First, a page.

2013 Holiday Gift Guide: 5 Tips to Avoid Gift-Giving Mistakes
Your clients will know the difference between an advertisement for your business and a good-will gesture. Follow these tips when giving gifts to strike the right tone.
December 11, 2013
Show customers your appreciation this holiday season, but make sure your friendly gesture doesn’t backfire. Here are some gift-giving tips:
A week before the holidays isn’t the time to start your gift search. Plan far enough in advance so you’ll have plenty of options and won’t get stuck paying rush fees.
In This Guide
- 11 Holiday Gifts for Less Than $20
Don't want to spend a fortune on each gift for each client? Get inspired with a range of gift ideas that won't put a hole in your pocket.
- 3 High-Touch Ways to Give
From the homemade gift to the holiday party, here’s how some real estate professionals are making their gifts memorable..
Show Thanks; Don’t Sell
A holiday gift is a way to show your appreciation for your customers’ business the past year, says Deb Byrne Johnson, founder and owner of PrintFusion, a promotional marketing business. Don’t use your gift to sell your service or a house. After all, clients can see through an advertisement for your business versus a thank-you gesture. For example, if you include your company’s name and logo in your gift, make sure it doesn’t overpower the gift itself. Otherwise, your clients may never use that holiday platter if your logo is in bold, all-capital print placed front-and-center.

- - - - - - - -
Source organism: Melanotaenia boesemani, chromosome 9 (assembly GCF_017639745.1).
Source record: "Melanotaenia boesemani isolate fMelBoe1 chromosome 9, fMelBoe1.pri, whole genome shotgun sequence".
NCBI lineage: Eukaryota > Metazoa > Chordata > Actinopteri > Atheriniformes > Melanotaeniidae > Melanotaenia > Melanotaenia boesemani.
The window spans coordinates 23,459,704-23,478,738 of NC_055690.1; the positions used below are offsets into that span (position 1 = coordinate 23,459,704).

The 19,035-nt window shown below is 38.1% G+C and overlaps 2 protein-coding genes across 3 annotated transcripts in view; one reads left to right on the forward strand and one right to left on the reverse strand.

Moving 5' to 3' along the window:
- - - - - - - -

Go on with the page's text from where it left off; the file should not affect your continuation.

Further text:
Stay Within IRS Guidelines
For tax purposes, make sure you review business gift-giving regulations through IRS Publication 463. In general, you are allowed to deduct no more than $25 for business gifts to each person during the tax year.
Not All Gifts Have to Be Equal
Johnson encourages businesses to think in tiers. Gift your top 20 most loyal customers a pricier item, your next 100 a more moderately priced gift, and send prospects a custom holiday card. It’ll keep your gift-giving more affordable.
Know What Your Clients Celebrate
If your client doesn’t celebrate Christmas, then a Christmas greeting will seem out of place. If you’re not sure which holiday your client celebrates, take a generic holiday approach, such as “best wishes for a happy 2014.” Otherwise, save the specific Hanukkah, Kwanzaa, and Christmas gifts for the clients you know will appreciate them.